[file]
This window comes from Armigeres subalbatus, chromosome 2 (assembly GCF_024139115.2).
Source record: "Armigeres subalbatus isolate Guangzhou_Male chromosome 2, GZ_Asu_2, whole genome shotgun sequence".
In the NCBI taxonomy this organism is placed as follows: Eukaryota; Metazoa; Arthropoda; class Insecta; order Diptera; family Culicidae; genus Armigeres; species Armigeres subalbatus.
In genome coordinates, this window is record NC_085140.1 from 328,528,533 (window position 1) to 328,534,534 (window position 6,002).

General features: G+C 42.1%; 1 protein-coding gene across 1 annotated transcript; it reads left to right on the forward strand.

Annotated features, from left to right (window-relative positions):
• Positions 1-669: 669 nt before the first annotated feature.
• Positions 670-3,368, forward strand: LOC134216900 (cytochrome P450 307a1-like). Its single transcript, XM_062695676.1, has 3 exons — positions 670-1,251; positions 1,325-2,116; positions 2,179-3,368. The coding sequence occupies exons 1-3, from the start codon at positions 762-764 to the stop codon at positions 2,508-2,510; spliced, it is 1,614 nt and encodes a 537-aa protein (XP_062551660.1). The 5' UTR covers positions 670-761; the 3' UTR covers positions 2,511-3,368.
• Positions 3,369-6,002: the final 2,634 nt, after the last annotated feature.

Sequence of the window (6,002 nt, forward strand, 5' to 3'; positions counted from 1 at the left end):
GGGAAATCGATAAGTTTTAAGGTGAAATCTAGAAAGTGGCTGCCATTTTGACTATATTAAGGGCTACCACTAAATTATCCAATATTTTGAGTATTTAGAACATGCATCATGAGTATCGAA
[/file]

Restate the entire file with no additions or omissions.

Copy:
This window comes from Armigeres subalbatus, chromosome 2 (assembly GCF_024139115.2).
Source record: "Armigeres subalbatus isolate Guangzhou_Male chromosome 2, GZ_Asu_2, whole genome shotgun sequence".
In the NCBI taxonomy this organism is placed as follows: Eukaryota; Metazoa; Arthropoda; class Insecta; order Diptera; family Culicidae; genus Armigeres; species Armigeres subalbatus.
In genome coordinates, this window is record NC_085140.1 from 328,528,533 (window position 1) to 328,534,534 (window position 6,002).

General features: G+C 42.1%; 1 protein-coding gene across 1 annotated transcript; it reads left to right on the forward strand.

Annotated features, from left to right (window-relative positions):
• Positions 1-669: 669 nt before the first annotated feature.
• Positions 670-3,368, forward strand: LOC134216900 (cytochrome P450 307a1-like). Its single transcript, XM_062695676.1, has 3 exons — positions 670-1,251; positions 1,325-2,116; positions 2,179-3,368. The coding sequence occupies exons 1-3, from the start codon at positions 762-764 to the stop codon at positions 2,508-2,510; spliced, it is 1,614 nt and encodes a 537-aa protein (XP_062551660.1). The 5' UTR covers positions 670-761; the 3' UTR covers positions 2,511-3,368.
• Positions 3,369-6,002: the final 2,634 nt, after the last annotated feature.

Sequence of the window (6,002 nt, forward strand, 5' to 3'; positions counted from 1 at the left end):
GGGAAATCGATAAGTTTTAAGGTGAAATCTAGAAAGTGGCTGCCATTTTGACTATATTAAGGGCTACCACTAAATTATCCAATATTTTGAGTATTTAGAACATGCATCATGAGTATCGAA